Linked by Thom Holwerda on Thu 21st Oct 2010 22:14 UTC, submitted by diegocg
Linux Linux 2.6.34 has been released. This version includes support for the Tilera architecture, a new filesystem notification interface called fanotify, a redesign of workqueues optimized for concurrency, CIFS local caching, support for Intel Intelligent Power Sharing in i3/5 systems, integration of the kernel debugger and KMS, inclusion of the AppArmor security system and several new drivers and small improvements. You can read the full changelog as well.
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Speed
by vodoomoth on Fri 22nd Oct 2010 08:46 UTC
vodoomoth
Member since:
2010-03-30

it would be good to see somewhere in release notes something that looks like: boot time reduced by 30% or 50%.
Or is the responsibility of speed improvements not on the kernel?

Reply Score: 2

RE: Speed
by darknexus on Fri 22nd Oct 2010 09:24 in reply to "Speed"
darknexus Member since:
2008-07-15

it would be good to see somewhere in release notes something that looks like: boot time reduced by 30% or 50%.
Or is the responsibility of speed improvements not on the kernel?


Depends. The actual boot speed of the os isn't primarily the kernel's doing, but rather how services are initialized and in what order, and are they started one at a time or in parallel? That being said, the Linux kernel does take considerably longer to initialize than most, especially if using a generic kernel such as those provided with the major distros. This has to do with how Linux's driver structure works and how hardware is probed mostly, at primary fault here is the fact that many drivers are in the kernel which probably should be loaded on demand. All that being said you can, if you wish of course, cut down on kernel boot times by making your own kernel, though it would be better for the distros to get a bit smarter about what actually needs to go in a kernel and what could go on the initrd and only be loaded if needed at boot or even later.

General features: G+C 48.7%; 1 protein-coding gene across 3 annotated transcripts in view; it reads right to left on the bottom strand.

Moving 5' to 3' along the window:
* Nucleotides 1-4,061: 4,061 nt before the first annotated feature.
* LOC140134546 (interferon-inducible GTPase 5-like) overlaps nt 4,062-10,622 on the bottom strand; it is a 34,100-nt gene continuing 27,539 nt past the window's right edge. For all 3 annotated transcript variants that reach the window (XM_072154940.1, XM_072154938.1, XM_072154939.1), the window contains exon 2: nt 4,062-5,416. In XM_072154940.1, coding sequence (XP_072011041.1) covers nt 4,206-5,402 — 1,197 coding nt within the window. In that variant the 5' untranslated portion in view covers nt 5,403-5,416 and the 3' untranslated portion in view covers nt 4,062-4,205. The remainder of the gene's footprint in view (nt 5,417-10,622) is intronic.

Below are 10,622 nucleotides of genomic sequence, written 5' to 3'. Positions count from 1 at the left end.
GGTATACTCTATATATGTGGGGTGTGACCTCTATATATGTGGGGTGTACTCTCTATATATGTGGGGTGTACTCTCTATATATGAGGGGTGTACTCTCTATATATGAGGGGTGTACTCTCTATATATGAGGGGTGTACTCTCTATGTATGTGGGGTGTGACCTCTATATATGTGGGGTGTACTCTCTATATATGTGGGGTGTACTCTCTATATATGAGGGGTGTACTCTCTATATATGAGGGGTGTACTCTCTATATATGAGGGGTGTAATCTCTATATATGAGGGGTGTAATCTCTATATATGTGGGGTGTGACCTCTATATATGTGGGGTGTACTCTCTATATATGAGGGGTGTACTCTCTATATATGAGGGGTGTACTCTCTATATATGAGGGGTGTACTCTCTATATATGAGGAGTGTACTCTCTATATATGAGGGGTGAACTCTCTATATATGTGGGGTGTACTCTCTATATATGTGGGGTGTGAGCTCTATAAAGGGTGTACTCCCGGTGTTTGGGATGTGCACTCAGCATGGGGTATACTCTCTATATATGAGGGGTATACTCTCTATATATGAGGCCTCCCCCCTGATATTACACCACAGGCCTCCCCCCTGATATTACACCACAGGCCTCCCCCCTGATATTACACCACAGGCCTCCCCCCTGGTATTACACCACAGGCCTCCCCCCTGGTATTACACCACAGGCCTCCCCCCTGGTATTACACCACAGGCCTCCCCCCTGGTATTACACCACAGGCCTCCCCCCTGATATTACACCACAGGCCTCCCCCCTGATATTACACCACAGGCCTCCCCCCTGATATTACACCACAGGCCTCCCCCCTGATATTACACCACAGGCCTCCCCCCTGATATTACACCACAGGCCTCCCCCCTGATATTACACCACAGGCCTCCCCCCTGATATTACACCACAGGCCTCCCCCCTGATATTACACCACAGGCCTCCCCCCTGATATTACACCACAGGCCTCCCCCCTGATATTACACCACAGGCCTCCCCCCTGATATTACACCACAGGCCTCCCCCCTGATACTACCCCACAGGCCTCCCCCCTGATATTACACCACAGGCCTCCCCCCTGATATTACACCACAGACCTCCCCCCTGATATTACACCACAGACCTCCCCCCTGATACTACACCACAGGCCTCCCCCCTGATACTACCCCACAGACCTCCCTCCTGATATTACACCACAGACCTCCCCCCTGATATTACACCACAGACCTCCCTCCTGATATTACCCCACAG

Reply Parent Score: 3

RE[2]: Speed
by diegocg on Fri 22nd Oct 2010 13:48 in reply to "RE: Speed"
diegocg Member since:
2005-07-08

many drivers are in the kernel which probably should be loaded on demand.

Most distros compile most of the drivers as modules. But including a driver within the kernel doesn't really makes booting slow. And these days many subsystem do asynchronous probing anyway...

Reply Parent Score: 2

RE[2]: Speed
by sorpigal on Fri 22nd Oct 2010 16:55 in reply to "RE: Speed"
sorpigal Member since:
2005-11-02

What are you talking about? Most distro kernels are as modconfig as possible. Do you want them to take care to defer loading of things not essential for boot, or something? It would be a hard thing to figure out reliably.

Reply Parent Score: 2

RE: Speed
by sorpigal on Fri 22nd Oct 2010 16:52 in reply to "Speed"
sorpigal Member since:
2005-11-02

If you want to test raw boot speed try changing init to /bin/sh and see what you get.

This isn't 100% reliable of course but it will give you a pretty good idea of what kind of raw boot speed you have.

Reply Parent Score: 2

RE[2]: Speed
by earksiinni on Sat 23rd Oct 2010 01:07 in reply to "RE: Speed"
earksiinni Member since:
2009-03-27

Just to add on, it's more complicated than that if you wanted to make that a permanent setup, because init sends out TTY hooks so that the kernel knows to start virtual terminals. So, yes, changing to /bin/sh would get you raw boot speed, but you wouldn't be able to get to shell. You'd be surprised how hard it is to turn Linux into a genuinely single user system (not just selecting single user mode at boot and running as root).

But I understood your comment, which was just talking about the benchmark usage. Point taken.

Reply Parent Score: 1

RE: Speed
by ozonehole on Sat 23rd Oct 2010 02:37 in reply to "Speed"
ozonehole Member since:
2006-01-07

Those of you who are interested in seeing faster booting times might get a pleasant surprise in the next release cycle of your favorite distro. The big project currently underway to deliver more speed is called "systemD" and Fedora, at least, hopes to deliver it by April 2011:

http://fedoraproject.org/wiki/Features/systemd

I'm not a Fedora user myself (currently using Lubuntu), but I think all the big distros will implement systemD as soon as possible.

Reply Parent Score: 2